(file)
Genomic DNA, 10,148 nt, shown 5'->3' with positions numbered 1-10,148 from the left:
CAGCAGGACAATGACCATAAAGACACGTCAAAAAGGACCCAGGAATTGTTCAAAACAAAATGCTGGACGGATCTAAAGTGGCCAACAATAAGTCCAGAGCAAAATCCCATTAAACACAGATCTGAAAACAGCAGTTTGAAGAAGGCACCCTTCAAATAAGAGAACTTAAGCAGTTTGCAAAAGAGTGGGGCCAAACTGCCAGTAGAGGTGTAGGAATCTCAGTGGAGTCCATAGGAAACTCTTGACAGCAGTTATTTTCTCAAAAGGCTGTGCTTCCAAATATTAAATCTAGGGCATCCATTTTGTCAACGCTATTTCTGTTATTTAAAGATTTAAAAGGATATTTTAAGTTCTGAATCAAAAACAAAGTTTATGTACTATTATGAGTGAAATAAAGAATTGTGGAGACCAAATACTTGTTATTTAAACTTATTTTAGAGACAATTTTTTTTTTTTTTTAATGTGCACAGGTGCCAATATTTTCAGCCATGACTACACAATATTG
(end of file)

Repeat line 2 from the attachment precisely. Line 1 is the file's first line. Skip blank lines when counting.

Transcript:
CAGCAGGACAATGACCATAAAGACACGTCAAAAAGGACCCAGGAATTGTTCAAAACAAAATGCTGGACGGATCTAAAGTGGCCAACAATAAGTCCAGAGCAAAATCCCATTAAACACAGATCTGAAAACAGCAGTTTGAAGAAGGCACCCTTCAAATAAGAGAACTTAAGCAGTTTGCAAAAGAGTGGGGCCAAACTGCCAGTAGAGGTGTAGGAATCTCAGTGGAGTCCATAGGAAACTCTTGACAGCAGTTATTTTCTCAAAAGGCTGTGCTTCCAAATATTAAATCTAGGGCATCCATTTTGTCAACGCTATTTCTGTTATTTAAAGATTTAAAAGGATATTTTAAGTTCTGAATCAAAAACAAAGTTTATGTACTATTATGAGTGAAATAAAGAATTGTGGAGACCAAATACTTGTTATTTAAACTTATTTTAGAGACAATTTTTTTTTTTTTTTAATGTGCACAGGTGCCAATATTTTCAGCCATGACTACACAATATTG